Day: March 17, 2012
2012 in Film: #70 – Night and Fog
2012 in Film: #70
Night and Fog (1955) | Directed by Alain Renais
Thoughts: Arguably, the greatest documentary ever made. The short and concise nature of the film does not hinder its overwhelming power or pathos. Never has a half an hour been so poignant… or so depressing. This film is not for the faint of heart. But, even so, everyone should see it.
2012 in Film: #69 – The Royal Tenenbaums
2012 in Film: #69
The Royal Tenenbaums (2001) | Directed by Wes Anderson
Thoughts: What a gem of a film. I kind of suffered through The Life Aquatic during the summer, as I found Anderson’s trademark quirkiness insufferable in that film. But here, it makes sense, and it’s not nearly as overbearing. Visually, it’s eye candy, and script wise, it’s clever and fun and just as novel-esque as the novel it presents itself as. Great acting all around.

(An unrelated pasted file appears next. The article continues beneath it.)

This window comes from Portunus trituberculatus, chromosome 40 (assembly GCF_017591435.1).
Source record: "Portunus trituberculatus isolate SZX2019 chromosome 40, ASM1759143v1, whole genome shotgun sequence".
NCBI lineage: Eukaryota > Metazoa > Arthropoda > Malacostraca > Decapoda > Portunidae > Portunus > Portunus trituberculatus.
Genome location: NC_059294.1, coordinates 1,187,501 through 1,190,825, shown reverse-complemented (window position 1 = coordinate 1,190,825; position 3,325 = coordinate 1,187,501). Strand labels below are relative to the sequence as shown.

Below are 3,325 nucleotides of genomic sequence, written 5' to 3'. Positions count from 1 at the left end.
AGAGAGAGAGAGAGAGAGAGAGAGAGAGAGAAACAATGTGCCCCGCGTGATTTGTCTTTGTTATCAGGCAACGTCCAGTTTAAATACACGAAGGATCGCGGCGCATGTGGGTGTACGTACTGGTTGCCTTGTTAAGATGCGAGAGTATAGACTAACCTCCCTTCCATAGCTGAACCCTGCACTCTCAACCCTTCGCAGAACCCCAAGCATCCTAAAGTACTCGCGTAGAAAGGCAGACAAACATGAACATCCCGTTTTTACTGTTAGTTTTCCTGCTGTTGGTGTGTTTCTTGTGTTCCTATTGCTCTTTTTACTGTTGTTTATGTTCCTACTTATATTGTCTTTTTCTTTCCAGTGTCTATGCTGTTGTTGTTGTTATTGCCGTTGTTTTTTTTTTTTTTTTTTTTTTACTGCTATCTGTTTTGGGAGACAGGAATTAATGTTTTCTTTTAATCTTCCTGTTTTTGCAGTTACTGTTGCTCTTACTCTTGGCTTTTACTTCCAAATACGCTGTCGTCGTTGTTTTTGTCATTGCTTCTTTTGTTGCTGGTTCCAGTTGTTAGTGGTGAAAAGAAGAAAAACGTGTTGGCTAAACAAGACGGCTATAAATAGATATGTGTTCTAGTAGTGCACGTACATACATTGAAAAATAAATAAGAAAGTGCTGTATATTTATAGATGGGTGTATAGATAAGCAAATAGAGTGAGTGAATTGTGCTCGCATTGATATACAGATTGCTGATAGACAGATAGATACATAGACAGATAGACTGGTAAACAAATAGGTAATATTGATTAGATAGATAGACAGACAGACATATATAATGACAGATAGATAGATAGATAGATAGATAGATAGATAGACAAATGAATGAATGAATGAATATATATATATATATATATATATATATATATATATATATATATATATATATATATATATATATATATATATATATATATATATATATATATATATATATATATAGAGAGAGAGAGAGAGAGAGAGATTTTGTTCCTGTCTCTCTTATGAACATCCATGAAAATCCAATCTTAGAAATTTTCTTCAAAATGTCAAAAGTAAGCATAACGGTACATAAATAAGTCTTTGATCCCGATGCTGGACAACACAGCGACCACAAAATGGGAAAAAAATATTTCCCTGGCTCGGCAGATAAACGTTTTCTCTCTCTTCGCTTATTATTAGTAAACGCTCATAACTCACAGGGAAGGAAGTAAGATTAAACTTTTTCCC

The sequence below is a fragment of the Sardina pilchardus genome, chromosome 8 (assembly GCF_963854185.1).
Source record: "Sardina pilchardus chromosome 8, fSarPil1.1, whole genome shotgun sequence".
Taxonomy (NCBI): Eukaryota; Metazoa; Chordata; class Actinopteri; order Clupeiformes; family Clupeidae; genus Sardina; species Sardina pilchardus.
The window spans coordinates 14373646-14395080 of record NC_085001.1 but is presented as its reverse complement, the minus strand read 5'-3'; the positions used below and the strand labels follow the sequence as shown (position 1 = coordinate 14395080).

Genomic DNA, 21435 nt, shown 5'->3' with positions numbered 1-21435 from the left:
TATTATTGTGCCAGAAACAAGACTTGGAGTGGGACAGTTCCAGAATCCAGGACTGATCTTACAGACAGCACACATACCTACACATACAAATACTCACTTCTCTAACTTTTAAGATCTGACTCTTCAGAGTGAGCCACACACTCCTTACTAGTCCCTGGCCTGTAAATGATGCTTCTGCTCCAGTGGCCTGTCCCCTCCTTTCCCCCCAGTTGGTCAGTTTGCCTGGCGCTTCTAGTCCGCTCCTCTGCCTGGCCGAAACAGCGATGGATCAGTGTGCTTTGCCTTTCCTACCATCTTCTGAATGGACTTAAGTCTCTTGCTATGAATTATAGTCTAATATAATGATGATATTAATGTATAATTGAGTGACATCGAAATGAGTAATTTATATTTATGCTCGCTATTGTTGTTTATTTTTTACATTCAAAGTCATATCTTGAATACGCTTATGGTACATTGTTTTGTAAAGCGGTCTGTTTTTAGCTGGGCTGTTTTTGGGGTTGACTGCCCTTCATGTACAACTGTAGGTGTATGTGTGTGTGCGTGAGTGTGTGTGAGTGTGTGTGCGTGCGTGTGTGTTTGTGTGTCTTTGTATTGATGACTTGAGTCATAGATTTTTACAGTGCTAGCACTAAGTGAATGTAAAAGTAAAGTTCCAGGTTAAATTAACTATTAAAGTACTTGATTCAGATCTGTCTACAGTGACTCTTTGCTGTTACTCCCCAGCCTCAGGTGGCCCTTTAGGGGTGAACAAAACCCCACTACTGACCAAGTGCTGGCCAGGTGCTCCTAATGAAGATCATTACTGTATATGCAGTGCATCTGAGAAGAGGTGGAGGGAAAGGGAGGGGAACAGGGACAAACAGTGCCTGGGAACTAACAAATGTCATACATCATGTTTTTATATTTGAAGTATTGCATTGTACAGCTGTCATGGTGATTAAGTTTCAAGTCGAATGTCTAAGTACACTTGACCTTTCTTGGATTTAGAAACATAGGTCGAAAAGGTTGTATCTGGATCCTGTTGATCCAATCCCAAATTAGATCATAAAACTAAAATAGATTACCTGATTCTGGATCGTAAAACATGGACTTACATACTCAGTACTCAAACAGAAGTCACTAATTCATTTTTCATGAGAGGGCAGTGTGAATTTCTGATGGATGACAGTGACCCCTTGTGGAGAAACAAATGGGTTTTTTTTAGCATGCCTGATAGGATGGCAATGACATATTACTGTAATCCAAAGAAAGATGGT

2012 in Film: #68 – Playtime
2012 in Film: #68
Playtime (1967) | Directed by Jacques Tati
Thoughts: Bringing Tati’s Chaplin-esque character M. Hulot to the newly monochromatic city of Paris, the film plays like a lighthearted, less vicious, but just as charming critique on society version of Chaplin’s own Modern Times. But I suppose it’s unfair to compare the two. They’re both elegant films. Though, here, though it’s designed as a “silent” film, Tati’s deft direction is at its height when the sound of the world is just as important as its silence. Wonderfully choreographed and very funny.
2012 in Film: #67 – Godzilla
2012 in Film: #67
Godzilla (Gojira) (1954) | Directed by Ishirō Honda
Thoughts: Not the corny, ridiculous monster movie everyone thinks it is. The victim of franchise overload, like many a film these days, Godzilla is actually the smart, emotionally aware visual metaphor that serves as closure for the Japanese after WWII. Exciting, hilarious at times, but very well done nonetheless. The destruction scene is exhilarating.
2012 in Film: #66 – Y Tu Mamá También
2012 in Film: #66
Y Tu Mamá También (2001) | Directed by Alfonso Cuarón
Thoughts: A film that tries so hard to be a mediation on life and pleasure and desire, but comes off as a very bad coming-of-age story where no one actually comes of age. So much teen angst, but none of the tenderness or emotional potency to follow up with it. Its screenplay, despite the interruptions (which are, personally, reminiscent of Wes Anderson), is full of incoherent profanity, that just becomes obnoxious after a half hour.